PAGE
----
Junk-of-the-Gaps Argument Shrinks Again
Jonathan Wells's book The Myth of Junk DNA has reduced defenders of the Junk DNA thesis to making "junk of the gaps" arguments, hoping that some of the DNA we don't yet understand will turn out to be useless evolutionary garbage after all. But with the direction that research is trending, as we discover more and more functions for non-coding DNA, the gaps keep getting smaller and smaller.
Back in July, we saw that multiple new papers have reported functions for "junk" DNA, including pseudogenes, showing that "the presumption that noncoding DNA is 'junk' hinders biological and medical research from moving forward." Now, the journal Nature has published the results of groundbreaking research that finds extensive evidence of function for junk-DNA.
The study sequenced and then compared the genomes of 29 eutherian (placental) mammals and sought to find sections that were highly similar, or "conserved," implying they have some kind of function that has been preserved over time. According to a Science Daily news release, 'Dark Matter' of the Genome Revealed Through Analysis of 29 Mammals, the study's results imply "the regulatory information that controls genes dwarfs the information in the genes themselves" as and "revea[l] almost 3 million previously undetectable elements in non-coding regions that have been carefully preserved across all mammals." The article explains that the functional elements discovered in the study include:
- Almost 4,000 previously undetected exons, or segments of DNA that code for protein
- 10,000 highly conserved elements that may be involved in how proteins are made
- More than 1,000 new families of RNA secondary structures with diverse roles in gene regulation
- 2.7 million predicted targets of transcription factors, proteins that control gene expression.
In humans, the conserved elements amount to over 4% of our genome. Again, the paper detected these functional DNA elements by comparing conserved, or highly similar sequences, across many diverse species of eutherian mammals ranging from humans to mice, to cows, elephants, and rabbits. Now of course if a sequence wasn't conserved across all of these species, then the study didn't count it as conserved. That doesn't necessarily mean that particular stretch of DNA isn't functional. It just means that it doesn't entail a common functional sequence ubiquitous across all placental mammals.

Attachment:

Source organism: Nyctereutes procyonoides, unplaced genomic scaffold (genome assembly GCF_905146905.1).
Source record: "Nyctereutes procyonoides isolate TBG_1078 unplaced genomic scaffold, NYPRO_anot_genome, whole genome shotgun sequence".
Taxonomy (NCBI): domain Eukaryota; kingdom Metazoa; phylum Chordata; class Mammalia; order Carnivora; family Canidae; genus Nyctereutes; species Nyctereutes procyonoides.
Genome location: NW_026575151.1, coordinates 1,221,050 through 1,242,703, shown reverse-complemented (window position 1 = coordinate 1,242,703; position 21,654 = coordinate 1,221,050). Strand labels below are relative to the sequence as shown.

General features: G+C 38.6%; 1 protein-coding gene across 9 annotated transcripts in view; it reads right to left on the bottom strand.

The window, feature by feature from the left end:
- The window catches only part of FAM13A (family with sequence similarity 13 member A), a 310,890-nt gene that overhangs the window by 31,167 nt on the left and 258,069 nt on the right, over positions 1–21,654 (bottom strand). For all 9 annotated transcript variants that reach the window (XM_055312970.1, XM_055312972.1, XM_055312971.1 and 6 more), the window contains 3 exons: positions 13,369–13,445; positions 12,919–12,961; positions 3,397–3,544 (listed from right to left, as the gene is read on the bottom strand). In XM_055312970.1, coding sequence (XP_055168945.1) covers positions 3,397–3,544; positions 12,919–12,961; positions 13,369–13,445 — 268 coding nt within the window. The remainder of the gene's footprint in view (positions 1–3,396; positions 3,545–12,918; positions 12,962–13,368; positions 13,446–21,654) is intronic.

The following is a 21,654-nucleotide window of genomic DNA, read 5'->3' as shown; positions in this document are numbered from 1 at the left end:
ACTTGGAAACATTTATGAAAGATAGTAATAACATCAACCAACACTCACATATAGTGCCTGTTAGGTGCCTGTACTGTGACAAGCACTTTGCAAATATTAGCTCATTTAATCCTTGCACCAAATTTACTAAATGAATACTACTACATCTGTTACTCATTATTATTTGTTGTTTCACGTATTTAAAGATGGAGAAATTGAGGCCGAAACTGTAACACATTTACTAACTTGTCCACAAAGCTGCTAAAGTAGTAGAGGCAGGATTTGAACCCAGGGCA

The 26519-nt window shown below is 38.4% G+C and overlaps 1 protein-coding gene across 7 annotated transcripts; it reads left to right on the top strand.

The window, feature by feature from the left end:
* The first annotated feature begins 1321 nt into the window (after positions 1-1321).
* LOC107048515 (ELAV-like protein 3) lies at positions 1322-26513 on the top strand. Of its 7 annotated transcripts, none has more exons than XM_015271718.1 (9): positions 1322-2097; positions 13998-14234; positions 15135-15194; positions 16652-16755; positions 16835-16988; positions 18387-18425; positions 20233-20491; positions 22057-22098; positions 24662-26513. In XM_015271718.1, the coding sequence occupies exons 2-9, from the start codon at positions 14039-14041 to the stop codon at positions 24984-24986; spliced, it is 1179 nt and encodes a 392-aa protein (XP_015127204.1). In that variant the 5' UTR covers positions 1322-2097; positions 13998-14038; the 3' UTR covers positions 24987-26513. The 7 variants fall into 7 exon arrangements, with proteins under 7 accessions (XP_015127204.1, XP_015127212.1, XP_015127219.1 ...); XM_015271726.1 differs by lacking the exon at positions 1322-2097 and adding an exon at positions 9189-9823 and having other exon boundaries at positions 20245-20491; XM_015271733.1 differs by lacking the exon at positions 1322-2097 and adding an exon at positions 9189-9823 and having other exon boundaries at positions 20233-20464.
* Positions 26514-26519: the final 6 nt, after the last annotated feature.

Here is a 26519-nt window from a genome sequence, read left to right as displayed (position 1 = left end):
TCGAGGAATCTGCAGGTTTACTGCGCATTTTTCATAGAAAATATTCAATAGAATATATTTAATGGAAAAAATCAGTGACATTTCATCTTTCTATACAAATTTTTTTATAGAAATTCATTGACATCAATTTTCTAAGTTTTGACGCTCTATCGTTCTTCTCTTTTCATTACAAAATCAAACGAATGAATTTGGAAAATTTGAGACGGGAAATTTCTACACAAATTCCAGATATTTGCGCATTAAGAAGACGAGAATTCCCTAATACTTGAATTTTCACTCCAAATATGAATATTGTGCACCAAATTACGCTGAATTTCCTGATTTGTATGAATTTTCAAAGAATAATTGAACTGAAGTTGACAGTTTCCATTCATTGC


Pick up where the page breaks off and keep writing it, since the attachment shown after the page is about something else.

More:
Obviously such diverse mammal groups have many unique differences, and so you wouldn't expect all functional mammalian DNA to be conserved across all mammals -- if that were the case, there would be no diversity. Any only-order-specific, only-family-specific, or only-genus- or species-specific functional DNA within eutherian mammals (which undoubtedly exists in great amounts) wouldn't necessarily be detected by the techniques used in this study. So the fact that most DNA isn't conserved across all eutherian mammals doesn't therefore mean that it isn't functional.
Indeed, this comparative study uncovered many new stretches of DNA that previously weren't known to have any function. As the Science Daily article noted, it offered "a clear view of once indiscernible genomic regions." Who knows what other vast tracts of functional DNA yet remain to be discovered? Indeed, it is turning out that the genetic differences between humans and chimps encode our many differences. As Jonathan Wells explains here, dissimilarity in non-coding DNA between humans and chimps helps produce our differences. So non-conserved "junk DNA" also plays vital roles.
Clearly we're still just beginning to uncover the workings of the genome, but it looks like both conserved and non-conserved DNA can have function. So how does one address the objection that "there may yet be junk hiding in some unstudied portion of the genome"? Jonathan Wells addressed this question in a recent article in Salvo Magazine:
There may be, but saying that some of our DNA might be junk is a far cry from claiming that most of our DNA is junk -- and that this junk provides evidence for Darwinism and against intelligent design. I would add: Calling something in a living cell "junk," just because no one knows its function, is a science-stopper. Biologists make progress not by closing their eyes to "junk" but by looking for new functions.Wells responded in The Receding Myth of "Junk DNA" to writer John Farrell on the same point:
Farrell states that my chapter about them leaves the reader "with the misleading impression that biologists are well on their way to finding functions for the entire human genome." Of course, my book also includes chapters about functions in various other forms of non-protein-coding DNA. In any case, I never claim that functions have been found for most non-protein-coding DNA, though as I stated above the list grows longer every week. It is the trend, more than the current total, that should worry any defender of junk DNA.Now another prominent paper has continued this trend, pushing defenders of junk DNA into yet smaller gaps in the genome.